“Listen Abu Yair, incitement has a price,” Joint List Chairman Ayman Odeh began an interview with Israeli media outlets Wednesday. Apart from the catchy Hebrew rhyme of what will surely be remembered as a key punch line of the September 2019 election, there’s also a direct cultural and political message for Benjamin Netanyahu and Yair, his eldest son.
In Arab society and culture, the family’s collective identity is afforded respect and transcends individual identity. Parents are known by an honorific composed of “father” or “mother” and the eldest son’s first name. The eldest son is considered the father’s right-hand man, and together they are responsible for the personal safety and the social and economic well-being of the entire family. The eldest son, and all his siblings, are expected to surrender to the patriarchal hierarchy, to honor their father and to obey him unquestioningly.
Odeh’s use of the term Abu Yair seems aimed at implying that in the relationship between Netanyahu and his eldest son there is neither respect nor obedience, a situation that extracts from the prime minister a steep political price. Odeh is also implying that whereas in Arab society individual identity is subsumed into familial identity and collective interest override individual interest, in the Netanyahu family the situation is reversed: The personal interests of Benjamin and Yair Netanyahu surpass the interests of the Likud party and far surpass the interests of the Israeli collective, which includes both Arabs and Jews.
In friendly conversations between Jews and Arabs, it’s not unusual to refer to either a Jew or an Arab by the name of the eldest son. This usually reflects a relationship of mutual respect and a desire to create a relaxed, intimate atmosphere among the participants in the conversation. When Odeh calls Netanyahu Abu Yair, perhaps he is alluding to the prospect of a close and respectful relationship with the Arab community that Netanyahu scorned, and how his unbridled incitement against Arabs actually spurred them to go to the polls and express their disgust with the Netanyahu family.
Odeh’s relationship with the symbols of Israeli governance – the government, the Knesset and the presidency – is complex. As an Ahmadi Muslim, he has an obligation to uphold the principles of tolerance, peace and brotherhood; as a Palestinian Arab, he has an obligation to protect and defend the Palestinian national identity and as an Israeli citizen, he has an obligation to obey the laws of the state and the right to demand equal rights. This complexity certainly affects his political rhetoric, and is not always pleasing to Israeli ears. But a close reading of Odeh’s writing and speech reveals a desire to join the official, democratic and egalitarian conversation, not to stand apart or withdraw from it.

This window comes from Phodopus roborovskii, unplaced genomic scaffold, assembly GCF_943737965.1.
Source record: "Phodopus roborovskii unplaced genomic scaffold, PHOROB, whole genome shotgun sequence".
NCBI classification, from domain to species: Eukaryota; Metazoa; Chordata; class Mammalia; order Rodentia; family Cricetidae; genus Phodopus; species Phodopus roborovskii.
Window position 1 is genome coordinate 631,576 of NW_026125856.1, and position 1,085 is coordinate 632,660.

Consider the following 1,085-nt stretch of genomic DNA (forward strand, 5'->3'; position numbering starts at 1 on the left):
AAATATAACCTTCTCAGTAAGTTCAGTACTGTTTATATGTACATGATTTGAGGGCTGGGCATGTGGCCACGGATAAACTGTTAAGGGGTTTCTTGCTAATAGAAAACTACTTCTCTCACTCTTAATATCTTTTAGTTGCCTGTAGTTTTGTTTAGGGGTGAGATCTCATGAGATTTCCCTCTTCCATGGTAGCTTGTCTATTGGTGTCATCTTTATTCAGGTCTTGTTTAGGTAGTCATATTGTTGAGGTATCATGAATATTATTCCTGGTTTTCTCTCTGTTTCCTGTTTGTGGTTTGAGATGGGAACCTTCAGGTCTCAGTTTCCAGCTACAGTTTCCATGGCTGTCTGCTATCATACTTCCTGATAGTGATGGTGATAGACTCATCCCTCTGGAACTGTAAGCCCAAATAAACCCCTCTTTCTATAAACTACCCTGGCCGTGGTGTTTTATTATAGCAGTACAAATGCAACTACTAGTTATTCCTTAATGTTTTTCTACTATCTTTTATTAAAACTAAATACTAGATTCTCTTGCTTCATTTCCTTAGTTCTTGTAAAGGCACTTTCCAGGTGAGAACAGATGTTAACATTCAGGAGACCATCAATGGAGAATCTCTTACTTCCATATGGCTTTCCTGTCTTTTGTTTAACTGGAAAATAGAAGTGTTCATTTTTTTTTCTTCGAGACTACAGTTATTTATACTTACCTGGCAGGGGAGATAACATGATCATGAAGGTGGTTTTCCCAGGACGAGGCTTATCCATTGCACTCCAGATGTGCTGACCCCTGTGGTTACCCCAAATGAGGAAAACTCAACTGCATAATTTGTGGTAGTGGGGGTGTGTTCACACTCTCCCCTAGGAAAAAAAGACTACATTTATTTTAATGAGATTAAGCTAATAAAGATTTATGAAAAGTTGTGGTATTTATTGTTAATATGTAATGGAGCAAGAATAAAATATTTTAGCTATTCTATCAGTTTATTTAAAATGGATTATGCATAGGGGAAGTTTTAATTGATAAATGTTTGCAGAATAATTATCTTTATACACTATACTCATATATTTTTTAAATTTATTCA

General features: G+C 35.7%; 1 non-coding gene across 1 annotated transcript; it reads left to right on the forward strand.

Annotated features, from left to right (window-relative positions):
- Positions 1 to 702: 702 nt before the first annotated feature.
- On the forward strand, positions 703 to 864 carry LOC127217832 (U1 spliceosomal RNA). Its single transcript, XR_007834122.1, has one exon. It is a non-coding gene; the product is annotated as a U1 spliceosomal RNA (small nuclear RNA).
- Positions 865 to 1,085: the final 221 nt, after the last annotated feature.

A few examples: Odeh recognizes the right of the Jewish people to self-determination in the State of Israel, and is willing to stand up, not walk out, when the national anthem is played at the swearing-in of the Knesset. He writes Facebook posts in Arabic, Hebrew and English, to create an open dialogue with Jewish Israelis. He supports a join struggle for the character of Israeli society and is even willing to create a joint list that will represent Arabs and Jews, secular and religious, residents of the center and the periphery. He began his parliamentary career working on behalf of marginalized populations, such as the Bedouin in the unrecognized villages, Ethiopian immigrants, displaced and homeless Arabs and Jews, and even held meeting with the president and the prime minister on these issues. He fiercely objects to the attempts by Balad and the northern and southern branches of the Islamic Movement in Israel to introduce direct elections to the Higher Arab Monitoring Committee. He cites Malcolm X and Martin Luther King Jr. as inspirations and, like them, chooses to wage a civic and political battle by the ballot, not the bullet.
Odeh’s symbolic act last week, of shoving his cellphone camera near the prime minister’s face, during a Knesset debate on a bill to allow cameras in polling stations, might reflect a desperate wish on his part to be heard, to be close and not excluded, to cause Abu Yair to look him and Israeli Arab society straight in the face, rather than fleeing from it in fear.
The increase in Arab voter turnout in Tuesday’s election could be seen as a kind of revenge for the racist and exclusionary language of the Netanyahu-led right. But it might also reflecting a desire for a partnership with Israeli Jews based solely on merit and self-respect.
Israeli Arabs gave their Joint List another chance to prove itself worthy of their trust, making it the third-largest party in the Knesset after Kahol Lavan and Likud. It is time for the Arab MKs to take this historic opportunity to push themselves into the government coalition and not suffice with the prestigious and important role of opposition chairman. Odeh would be happy to assume this post – not for security reasons related to him being called a “traitor” and a “fifth column” – but out of the desire to feel that he is not feared, that he is trusted and seen as a legitimate part of the state.
The Israeli Arab community, which accounts for 20 percent of the population, should be an active, not a passive, partner in the effort to bolster the country’s civil, social and economic strength, and the two national identities, Jewish and Arab, can live side by side. Abu Yair should stop fearing Abu Tayeb (Ayman Odeh).
Ronit Marzan is a researcher in Palestinian politics and society in the University of Haifa’s political science department and a fellow at the university’s Chaikin Geostrategy Institute.
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